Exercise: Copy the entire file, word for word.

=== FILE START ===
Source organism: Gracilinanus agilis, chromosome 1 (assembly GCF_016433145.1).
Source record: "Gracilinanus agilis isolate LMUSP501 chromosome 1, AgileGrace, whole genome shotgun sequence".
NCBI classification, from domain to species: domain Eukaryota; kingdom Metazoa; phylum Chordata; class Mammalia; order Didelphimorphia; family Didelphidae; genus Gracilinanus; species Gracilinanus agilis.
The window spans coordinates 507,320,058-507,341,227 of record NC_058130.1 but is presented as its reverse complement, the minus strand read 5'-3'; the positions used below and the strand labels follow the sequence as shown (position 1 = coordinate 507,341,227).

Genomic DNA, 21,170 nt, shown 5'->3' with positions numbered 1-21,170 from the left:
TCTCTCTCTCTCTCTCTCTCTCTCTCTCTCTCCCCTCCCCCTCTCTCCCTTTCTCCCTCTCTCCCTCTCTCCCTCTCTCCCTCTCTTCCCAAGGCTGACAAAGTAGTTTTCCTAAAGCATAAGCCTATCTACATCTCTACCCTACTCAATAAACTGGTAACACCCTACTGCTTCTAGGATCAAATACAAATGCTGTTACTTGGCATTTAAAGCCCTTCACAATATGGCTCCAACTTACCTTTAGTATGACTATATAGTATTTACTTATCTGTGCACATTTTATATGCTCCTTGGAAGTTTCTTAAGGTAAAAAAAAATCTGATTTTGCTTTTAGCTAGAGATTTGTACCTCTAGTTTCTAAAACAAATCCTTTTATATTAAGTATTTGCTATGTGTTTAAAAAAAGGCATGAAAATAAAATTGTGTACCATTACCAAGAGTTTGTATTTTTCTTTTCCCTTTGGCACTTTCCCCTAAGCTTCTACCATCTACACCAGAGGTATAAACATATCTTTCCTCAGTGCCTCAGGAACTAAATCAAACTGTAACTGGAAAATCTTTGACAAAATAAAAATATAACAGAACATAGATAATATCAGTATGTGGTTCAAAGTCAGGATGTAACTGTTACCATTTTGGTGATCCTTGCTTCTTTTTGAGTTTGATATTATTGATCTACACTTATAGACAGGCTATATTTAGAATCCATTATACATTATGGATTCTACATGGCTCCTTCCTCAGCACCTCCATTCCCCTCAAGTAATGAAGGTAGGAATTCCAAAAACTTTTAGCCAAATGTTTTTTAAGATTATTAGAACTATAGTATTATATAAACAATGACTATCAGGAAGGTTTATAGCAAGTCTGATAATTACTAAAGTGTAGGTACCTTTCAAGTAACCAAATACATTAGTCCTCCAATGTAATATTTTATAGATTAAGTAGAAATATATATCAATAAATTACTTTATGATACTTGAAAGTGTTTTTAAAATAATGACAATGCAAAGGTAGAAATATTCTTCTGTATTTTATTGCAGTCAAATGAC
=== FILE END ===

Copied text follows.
Source organism: Gracilinanus agilis, chromosome 1 (assembly GCF_016433145.1).
Source record: "Gracilinanus agilis isolate LMUSP501 chromosome 1, AgileGrace, whole genome shotgun sequence".
NCBI classification, from domain to species: domain Eukaryota; kingdom Metazoa; phylum Chordata; class Mammalia; order Didelphimorphia; family Didelphidae; genus Gracilinanus; species Gracilinanus agilis.
The window spans coordinates 507,320,058-507,341,227 of record NC_058130.1 but is presented as its reverse complement, the minus strand read 5'-3'; the positions used below and the strand labels follow the sequence as shown (position 1 = coordinate 507,341,227).

Genomic DNA, 21,170 nt, shown 5'->3' with positions numbered 1-21,170 from the left:
TCTCTCTCTCTCTCTCTCTCTCTCTCTCTCTCCCCTCCCCCTCTCTCCCTTTCTCCCTCTCTCCCTCTCTCCCTCTCTCCCTCTCTTCCCAAGGCTGACAAAGTAGTTTTCCTAAAGCATAAGCCTATCTACATCTCTACCCTACTCAATAAACTGGTAACACCCTACTGCTTCTAGGATCAAATACAAATGCTGTTACTTGGCATTTAAAGCCCTTCACAATATGGCTCCAACTTACCTTTAGTATGACTATATAGTATTTACTTATCTGTGCACATTTTATATGCTCCTTGGAAGTTTCTTAAGGTAAAAAAAAATCTGATTTTGCTTTTAGCTAGAGATTTGTACCTCTAGTTTCTAAAACAAATCCTTTTATATTAAGTATTTGCTATGTGTTTAAAAAAAGGCATGAAAATAAAATTGTGTACCATTACCAAGAGTTTGTATTTTTCTTTTCCCTTTGGCACTTTCCCCTAAGCTTCTACCATCTACACCAGAGGTATAAACATATCTTTCCTCAGTGCCTCAGGAACTAAATCAAACTGTAACTGGAAAATCTTTGACAAAATAAAAATATAACAGAACATAGATAATATCAGTATGTGGTTCAAAGTCAGGATGTAACTGTTACCATTTTGGTGATCCTTGCTTCTTTTTGAGTTTGATATTATTGATCTACACTTATAGACAGGCTATATTTAGAATCCATTATACATTATGGATTCTACATGGCTCCTTCCTCAGCACCTCCATTCCCCTCAAGTAATGAAGGTAGGAATTCCAAAAACTTTTAGCCAAATGTTTTTTAAGATTATTAGAACTATAGTATTATATAAACAATGACTATCAGGAAGGTTTATAGCAAGTCTGATAATTACTAAAGTGTAGGTACCTTTCAAGTAACCAAATACATTAGTCCTCCAATGTAATATTTTATAGATTAAGTAGAAATATATATCAATAAATTACTTTATGATACTTGAAAGTGTTTTTAAAATAATGACAATGCAAAGGTAGAAATATTCTTCTGTATTTTATTGCAGTCAAATGAC